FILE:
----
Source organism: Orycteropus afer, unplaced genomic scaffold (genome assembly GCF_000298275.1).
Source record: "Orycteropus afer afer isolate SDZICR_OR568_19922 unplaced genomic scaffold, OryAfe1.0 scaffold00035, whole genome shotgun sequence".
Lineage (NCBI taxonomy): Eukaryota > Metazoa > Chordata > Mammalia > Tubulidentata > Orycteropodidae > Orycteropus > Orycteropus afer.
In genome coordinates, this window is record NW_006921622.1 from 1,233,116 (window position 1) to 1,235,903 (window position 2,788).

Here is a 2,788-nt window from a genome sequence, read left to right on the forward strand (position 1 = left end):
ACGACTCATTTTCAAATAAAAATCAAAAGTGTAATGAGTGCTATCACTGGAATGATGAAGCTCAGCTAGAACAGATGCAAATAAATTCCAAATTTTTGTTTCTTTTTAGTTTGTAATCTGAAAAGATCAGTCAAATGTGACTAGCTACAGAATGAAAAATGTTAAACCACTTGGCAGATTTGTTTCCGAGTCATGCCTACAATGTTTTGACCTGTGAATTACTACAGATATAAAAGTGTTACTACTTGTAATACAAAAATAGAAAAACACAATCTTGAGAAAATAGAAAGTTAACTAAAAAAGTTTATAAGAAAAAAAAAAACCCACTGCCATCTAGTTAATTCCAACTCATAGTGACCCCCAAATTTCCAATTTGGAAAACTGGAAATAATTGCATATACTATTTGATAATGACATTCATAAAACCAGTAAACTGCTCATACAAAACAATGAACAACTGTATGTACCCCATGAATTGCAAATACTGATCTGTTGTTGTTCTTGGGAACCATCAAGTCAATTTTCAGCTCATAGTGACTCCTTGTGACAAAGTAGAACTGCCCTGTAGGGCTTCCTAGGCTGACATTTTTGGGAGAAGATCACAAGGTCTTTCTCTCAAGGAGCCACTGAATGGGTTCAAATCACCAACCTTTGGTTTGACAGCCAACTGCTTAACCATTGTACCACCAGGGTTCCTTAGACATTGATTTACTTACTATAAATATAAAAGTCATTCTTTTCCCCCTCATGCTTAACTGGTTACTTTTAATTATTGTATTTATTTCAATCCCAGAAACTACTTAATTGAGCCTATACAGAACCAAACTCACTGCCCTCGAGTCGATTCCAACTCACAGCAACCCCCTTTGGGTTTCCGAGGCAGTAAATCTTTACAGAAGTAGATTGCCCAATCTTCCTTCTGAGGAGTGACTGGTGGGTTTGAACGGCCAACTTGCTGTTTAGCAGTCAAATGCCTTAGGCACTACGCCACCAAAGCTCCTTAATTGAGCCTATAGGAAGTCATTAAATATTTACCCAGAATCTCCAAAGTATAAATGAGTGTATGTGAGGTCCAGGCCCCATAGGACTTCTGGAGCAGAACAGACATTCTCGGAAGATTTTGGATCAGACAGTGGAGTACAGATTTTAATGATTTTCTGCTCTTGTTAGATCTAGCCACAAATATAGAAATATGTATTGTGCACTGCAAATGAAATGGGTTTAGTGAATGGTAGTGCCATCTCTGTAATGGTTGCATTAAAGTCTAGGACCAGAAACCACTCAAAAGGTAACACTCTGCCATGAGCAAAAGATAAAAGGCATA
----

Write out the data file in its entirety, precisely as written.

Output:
Source organism: Orycteropus afer, unplaced genomic scaffold (genome assembly GCF_000298275.1).
Source record: "Orycteropus afer afer isolate SDZICR_OR568_19922 unplaced genomic scaffold, OryAfe1.0 scaffold00035, whole genome shotgun sequence".
Lineage (NCBI taxonomy): Eukaryota > Metazoa > Chordata > Mammalia > Tubulidentata > Orycteropodidae > Orycteropus > Orycteropus afer.
In genome coordinates, this window is record NW_006921622.1 from 1,233,116 (window position 1) to 1,235,903 (window position 2,788).

Here is a 2,788-nt window from a genome sequence, read left to right on the forward strand (position 1 = left end):
ACGACTCATTTTCAAATAAAAATCAAAAGTGTAATGAGTGCTATCACTGGAATGATGAAGCTCAGCTAGAACAGATGCAAATAAATTCCAAATTTTTGTTTCTTTTTAGTTTGTAATCTGAAAAGATCAGTCAAATGTGACTAGCTACAGAATGAAAAATGTTAAACCACTTGGCAGATTTGTTTCCGAGTCATGCCTACAATGTTTTGACCTGTGAATTACTACAGATATAAAAGTGTTACTACTTGTAATACAAAAATAGAAAAACACAATCTTGAGAAAATAGAAAGTTAACTAAAAAAGTTTATAAGAAAAAAAAAAACCCACTGCCATCTAGTTAATTCCAACTCATAGTGACCCCCAAATTTCCAATTTGGAAAACTGGAAATAATTGCATATACTATTTGATAATGACATTCATAAAACCAGTAAACTGCTCATACAAAACAATGAACAACTGTATGTACCCCATGAATTGCAAATACTGATCTGTTGTTGTTCTTGGGAACCATCAAGTCAATTTTCAGCTCATAGTGACTCCTTGTGACAAAGTAGAACTGCCCTGTAGGGCTTCCTAGGCTGACATTTTTGGGAGAAGATCACAAGGTCTTTCTCTCAAGGAGCCACTGAATGGGTTCAAATCACCAACCTTTGGTTTGACAGCCAACTGCTTAACCATTGTACCACCAGGGTTCCTTAGACATTGATTTACTTACTATAAATATAAAAGTCATTCTTTTCCCCCTCATGCTTAACTGGTTACTTTTAATTATTGTATTTATTTCAATCCCAGAAACTACTTAATTGAGCCTATACAGAACCAAACTCACTGCCCTCGAGTCGATTCCAACTCACAGCAACCCCCTTTGGGTTTCCGAGGCAGTAAATCTTTACAGAAGTAGATTGCCCAATCTTCCTTCTGAGGAGTGACTGGTGGGTTTGAACGGCCAACTTGCTGTTTAGCAGTCAAATGCCTTAGGCACTACGCCACCAAAGCTCCTTAATTGAGCCTATAGGAAGTCATTAAATATTTACCCAGAATCTCCAAAGTATAAATGAGTGTATGTGAGGTCCAGGCCCCATAGGACTTCTGGAGCAGAACAGACATTCTCGGAAGATTTTGGATCAGACAGTGGAGTACAGATTTTAATGATTTTCTGCTCTTGTTAGATCTAGCCACAAATATAGAAATATGTATTGTGCACTGCAAATGAAATGGGTTTAGTGAATGGTAGTGCCATCTCTGTAATGGTTGCATTAAAGTCTAGGACCAGAAACCACTCAAAAGGTAACACTCTGCCATGAGCAAAAGATAAAAGGCATA